Map: Exploring the World
By John Hessler
Phaidon, 2020 (midi format)

Orange book cover with the word "map" on it

(Courtesy Phaidon)

Take a look at the NYC metro map and you’ll easily get a sense of how you can move from one place to another. Most, if not all, contemporary transit maps are inspired by Harry Beck’s 1933 London Underground map (which famously sacrifices geographic location and scale in favor of representing relative locations of stations and lines). For this reason among others, maps help us to see connections we might not otherwise. From the birth of cartography to today’s high-tech digital maps, this new edition surveys a breadth of visual tools made in both analog and digital formats. –Gabrielle Golenda, products editor

Extrastatecraft: The Power of Infrastructure Space
By Keller Easterling
Verso, 2015

A white cover with the word "extrastatecraft" on it

(Courtesy Verso)

Fun fact: Did you know there’s an extra-governmental body that regulates everything from the thickness of credit cards to the height of doorknobs? How much do you know about free trade zones, business-friendly districts found all over the world technically not under the purview of the countries that host them? Keller Easterling’s dig into the non-governmental bodies that influence how much of the world works—often free of oversight—reads a bit dryly but paints a dystopian picture of the systems already guiding our day-to-day lives. –Jonathan Hilburg, web editor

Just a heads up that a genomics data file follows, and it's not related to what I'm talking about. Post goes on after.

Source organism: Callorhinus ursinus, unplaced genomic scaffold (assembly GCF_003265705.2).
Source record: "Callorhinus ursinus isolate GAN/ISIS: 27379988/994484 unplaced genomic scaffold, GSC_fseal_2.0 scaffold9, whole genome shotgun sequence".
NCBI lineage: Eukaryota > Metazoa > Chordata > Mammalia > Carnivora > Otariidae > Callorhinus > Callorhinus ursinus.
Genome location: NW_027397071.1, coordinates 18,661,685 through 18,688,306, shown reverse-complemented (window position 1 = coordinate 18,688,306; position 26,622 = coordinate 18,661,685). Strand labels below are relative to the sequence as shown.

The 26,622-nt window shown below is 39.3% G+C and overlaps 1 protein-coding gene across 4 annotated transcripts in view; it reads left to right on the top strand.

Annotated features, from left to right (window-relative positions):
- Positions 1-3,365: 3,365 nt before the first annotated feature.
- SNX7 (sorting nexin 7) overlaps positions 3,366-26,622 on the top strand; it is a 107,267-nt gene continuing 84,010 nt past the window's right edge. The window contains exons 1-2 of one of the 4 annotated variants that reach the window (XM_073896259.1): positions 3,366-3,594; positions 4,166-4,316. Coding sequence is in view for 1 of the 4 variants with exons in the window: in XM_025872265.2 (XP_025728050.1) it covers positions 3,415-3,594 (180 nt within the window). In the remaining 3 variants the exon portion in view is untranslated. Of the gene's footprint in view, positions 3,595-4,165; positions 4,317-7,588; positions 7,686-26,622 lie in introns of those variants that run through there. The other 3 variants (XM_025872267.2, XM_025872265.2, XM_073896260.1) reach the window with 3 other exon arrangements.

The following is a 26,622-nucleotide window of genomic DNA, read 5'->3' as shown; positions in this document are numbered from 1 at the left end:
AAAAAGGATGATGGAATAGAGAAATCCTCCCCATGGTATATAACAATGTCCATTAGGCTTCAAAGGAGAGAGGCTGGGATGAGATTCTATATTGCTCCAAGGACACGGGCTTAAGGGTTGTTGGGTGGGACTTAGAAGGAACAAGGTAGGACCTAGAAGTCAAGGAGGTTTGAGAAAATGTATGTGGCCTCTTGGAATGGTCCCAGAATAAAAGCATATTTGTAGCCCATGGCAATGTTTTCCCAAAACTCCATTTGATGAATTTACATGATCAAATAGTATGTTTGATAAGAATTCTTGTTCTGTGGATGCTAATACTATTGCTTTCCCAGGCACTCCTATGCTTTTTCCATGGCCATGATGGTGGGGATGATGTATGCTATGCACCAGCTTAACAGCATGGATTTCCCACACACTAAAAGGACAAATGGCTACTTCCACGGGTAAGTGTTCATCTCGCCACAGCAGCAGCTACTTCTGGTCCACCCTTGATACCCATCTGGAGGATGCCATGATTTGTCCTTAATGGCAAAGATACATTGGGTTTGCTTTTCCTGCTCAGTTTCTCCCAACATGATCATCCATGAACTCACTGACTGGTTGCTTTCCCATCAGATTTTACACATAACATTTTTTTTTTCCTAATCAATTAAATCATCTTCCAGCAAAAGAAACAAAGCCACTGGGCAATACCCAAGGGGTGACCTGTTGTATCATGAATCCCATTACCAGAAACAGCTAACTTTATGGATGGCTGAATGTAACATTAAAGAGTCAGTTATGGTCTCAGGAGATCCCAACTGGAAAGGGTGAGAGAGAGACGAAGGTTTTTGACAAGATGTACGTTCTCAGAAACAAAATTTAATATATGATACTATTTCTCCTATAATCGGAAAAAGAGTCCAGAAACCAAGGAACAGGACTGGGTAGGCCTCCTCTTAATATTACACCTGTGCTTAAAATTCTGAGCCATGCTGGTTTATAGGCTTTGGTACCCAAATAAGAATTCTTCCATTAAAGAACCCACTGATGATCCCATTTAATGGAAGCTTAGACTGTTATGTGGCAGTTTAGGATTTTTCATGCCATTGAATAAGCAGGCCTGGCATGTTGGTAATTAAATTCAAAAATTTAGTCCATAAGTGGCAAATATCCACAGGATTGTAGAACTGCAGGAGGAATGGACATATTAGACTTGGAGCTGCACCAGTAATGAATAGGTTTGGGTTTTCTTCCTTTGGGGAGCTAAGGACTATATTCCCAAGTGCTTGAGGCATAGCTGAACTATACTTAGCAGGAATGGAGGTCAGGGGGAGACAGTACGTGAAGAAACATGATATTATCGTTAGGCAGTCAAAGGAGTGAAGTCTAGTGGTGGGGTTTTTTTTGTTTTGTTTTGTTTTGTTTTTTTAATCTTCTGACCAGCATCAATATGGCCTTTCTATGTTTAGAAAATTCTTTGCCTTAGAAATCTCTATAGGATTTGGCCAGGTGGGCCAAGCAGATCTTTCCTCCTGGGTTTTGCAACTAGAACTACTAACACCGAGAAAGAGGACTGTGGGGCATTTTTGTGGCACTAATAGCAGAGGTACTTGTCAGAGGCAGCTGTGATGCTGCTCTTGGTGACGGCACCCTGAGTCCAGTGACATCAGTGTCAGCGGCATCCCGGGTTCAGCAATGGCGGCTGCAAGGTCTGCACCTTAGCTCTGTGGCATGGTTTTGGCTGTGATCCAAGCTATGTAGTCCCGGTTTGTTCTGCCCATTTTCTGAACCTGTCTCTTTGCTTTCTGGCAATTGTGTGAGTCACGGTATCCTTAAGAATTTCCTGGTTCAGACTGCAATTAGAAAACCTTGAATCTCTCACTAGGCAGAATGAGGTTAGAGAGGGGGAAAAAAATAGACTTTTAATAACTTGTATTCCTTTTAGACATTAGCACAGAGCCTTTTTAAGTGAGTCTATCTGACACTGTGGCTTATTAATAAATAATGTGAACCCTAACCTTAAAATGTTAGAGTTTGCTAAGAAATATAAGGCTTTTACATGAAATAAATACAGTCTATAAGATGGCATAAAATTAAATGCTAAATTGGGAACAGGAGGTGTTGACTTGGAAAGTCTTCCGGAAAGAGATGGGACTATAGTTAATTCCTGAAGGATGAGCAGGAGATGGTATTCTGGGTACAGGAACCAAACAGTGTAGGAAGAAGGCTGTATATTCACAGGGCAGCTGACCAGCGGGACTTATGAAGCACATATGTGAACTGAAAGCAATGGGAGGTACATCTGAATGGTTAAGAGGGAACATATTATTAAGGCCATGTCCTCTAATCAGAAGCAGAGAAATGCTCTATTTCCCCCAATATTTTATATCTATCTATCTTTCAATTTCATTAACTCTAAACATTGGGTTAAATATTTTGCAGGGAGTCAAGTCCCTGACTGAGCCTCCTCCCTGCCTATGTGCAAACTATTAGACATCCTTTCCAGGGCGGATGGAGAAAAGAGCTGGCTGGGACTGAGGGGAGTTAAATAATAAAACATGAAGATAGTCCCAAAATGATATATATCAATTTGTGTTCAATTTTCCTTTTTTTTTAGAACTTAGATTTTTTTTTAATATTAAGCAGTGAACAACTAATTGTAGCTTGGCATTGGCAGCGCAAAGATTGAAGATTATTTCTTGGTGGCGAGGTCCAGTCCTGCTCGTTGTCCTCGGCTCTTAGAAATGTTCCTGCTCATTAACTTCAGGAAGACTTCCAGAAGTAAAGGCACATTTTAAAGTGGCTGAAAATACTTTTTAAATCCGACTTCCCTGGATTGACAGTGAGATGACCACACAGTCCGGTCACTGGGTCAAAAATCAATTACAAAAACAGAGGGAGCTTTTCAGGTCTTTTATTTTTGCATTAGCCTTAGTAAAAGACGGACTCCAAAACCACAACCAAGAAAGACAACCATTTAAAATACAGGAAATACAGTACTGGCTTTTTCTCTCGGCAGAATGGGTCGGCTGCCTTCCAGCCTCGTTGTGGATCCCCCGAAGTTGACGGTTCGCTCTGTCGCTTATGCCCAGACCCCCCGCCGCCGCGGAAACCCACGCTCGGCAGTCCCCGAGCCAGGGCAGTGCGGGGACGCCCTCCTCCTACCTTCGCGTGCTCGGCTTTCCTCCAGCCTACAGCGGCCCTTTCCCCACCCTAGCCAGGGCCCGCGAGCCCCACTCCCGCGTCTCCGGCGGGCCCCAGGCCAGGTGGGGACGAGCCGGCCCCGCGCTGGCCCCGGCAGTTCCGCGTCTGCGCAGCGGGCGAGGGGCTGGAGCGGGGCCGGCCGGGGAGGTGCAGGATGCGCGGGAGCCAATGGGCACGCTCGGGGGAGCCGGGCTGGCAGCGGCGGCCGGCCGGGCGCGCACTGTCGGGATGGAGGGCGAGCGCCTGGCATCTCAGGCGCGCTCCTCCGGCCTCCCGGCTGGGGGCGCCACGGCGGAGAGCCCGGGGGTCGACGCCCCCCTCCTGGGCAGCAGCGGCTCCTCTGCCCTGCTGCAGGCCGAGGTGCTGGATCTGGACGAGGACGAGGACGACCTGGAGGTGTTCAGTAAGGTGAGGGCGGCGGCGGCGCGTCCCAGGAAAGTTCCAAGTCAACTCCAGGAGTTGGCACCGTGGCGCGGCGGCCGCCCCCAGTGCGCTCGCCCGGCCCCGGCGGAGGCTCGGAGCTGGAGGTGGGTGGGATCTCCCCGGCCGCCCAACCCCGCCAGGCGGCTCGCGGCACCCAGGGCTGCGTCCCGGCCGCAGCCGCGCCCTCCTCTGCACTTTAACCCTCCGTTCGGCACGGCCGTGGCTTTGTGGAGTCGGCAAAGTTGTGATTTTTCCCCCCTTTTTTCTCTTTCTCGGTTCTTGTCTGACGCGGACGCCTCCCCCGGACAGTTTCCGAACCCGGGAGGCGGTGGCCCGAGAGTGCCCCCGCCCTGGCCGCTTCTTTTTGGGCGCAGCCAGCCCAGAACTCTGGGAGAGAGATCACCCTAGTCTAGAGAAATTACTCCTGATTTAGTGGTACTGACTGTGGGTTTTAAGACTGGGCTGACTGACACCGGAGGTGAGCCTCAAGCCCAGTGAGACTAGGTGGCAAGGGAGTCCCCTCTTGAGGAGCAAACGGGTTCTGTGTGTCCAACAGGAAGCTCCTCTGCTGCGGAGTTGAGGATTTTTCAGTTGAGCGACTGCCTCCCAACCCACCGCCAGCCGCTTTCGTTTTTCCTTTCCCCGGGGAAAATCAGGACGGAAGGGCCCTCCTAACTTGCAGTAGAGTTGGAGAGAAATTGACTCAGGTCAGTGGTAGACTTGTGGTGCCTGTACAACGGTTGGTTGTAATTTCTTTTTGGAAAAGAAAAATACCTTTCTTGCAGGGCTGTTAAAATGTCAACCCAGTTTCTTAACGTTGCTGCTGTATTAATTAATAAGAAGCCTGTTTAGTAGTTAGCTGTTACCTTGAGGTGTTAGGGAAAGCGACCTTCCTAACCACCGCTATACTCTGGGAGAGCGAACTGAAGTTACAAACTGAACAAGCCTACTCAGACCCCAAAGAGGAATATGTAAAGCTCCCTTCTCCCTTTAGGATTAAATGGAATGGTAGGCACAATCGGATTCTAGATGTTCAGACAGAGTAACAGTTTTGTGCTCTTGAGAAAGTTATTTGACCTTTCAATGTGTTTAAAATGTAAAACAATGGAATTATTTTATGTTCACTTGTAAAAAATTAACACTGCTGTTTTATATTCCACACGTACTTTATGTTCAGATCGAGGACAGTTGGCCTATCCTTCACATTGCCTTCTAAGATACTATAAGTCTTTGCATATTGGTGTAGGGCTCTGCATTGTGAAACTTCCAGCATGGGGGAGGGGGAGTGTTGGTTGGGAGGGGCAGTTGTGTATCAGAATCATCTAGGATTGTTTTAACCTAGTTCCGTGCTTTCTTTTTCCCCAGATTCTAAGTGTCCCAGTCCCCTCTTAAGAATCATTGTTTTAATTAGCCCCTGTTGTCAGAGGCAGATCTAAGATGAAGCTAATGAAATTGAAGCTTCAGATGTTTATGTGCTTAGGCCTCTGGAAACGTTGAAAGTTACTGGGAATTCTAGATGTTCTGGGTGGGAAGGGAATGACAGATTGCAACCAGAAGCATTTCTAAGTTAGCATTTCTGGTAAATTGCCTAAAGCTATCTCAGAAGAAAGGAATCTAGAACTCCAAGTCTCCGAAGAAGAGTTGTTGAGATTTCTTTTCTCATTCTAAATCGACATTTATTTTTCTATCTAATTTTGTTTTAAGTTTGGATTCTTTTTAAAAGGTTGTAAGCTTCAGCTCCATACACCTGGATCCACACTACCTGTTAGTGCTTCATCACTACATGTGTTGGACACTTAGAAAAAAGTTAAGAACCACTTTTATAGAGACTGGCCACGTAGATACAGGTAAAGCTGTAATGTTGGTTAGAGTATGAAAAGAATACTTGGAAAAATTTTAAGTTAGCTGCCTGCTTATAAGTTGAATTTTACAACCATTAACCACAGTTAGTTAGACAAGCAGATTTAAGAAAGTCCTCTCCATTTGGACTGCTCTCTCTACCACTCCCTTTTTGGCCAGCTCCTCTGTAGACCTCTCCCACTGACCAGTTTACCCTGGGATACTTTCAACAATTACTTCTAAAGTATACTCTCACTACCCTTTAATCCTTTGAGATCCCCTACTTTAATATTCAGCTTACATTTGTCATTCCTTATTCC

Applied Ballardianism: A Memoir from a Parallel Universe
By Simon Sellars
Urbanomic, 2018

Blue book cover with the words "applied ballardianism" on it

(Courtesy Urbanomic)

The mood of the day is undoubtedly dystopian, and no remedy of spirits appears forthcoming. In need of a guide for navigating the new bleak normal? Look no further than J.G. Ballard, docent of alienated modernity. And there is perhaps no better guide to Ballard than Simon Sellars. In his involute book—part-memoir, part-literary hall-of-mirrors—Sellars recounts his personal affinity to the famed British novelist, a bond that spans Sellars’s promising graduate school career and the crisis of identity that brought it to an abrupt end. Along the way, he rescues Ballard from the lazy empirical shorthand Ballardian, a fate not afforded to that other master of the uncanny, Kafka. –Samuel Medina, executive editor

Every book on this list was selected independently by AN’s team of editors. If you buy something via the embedded links, AN will earn a commission. 

Related Stories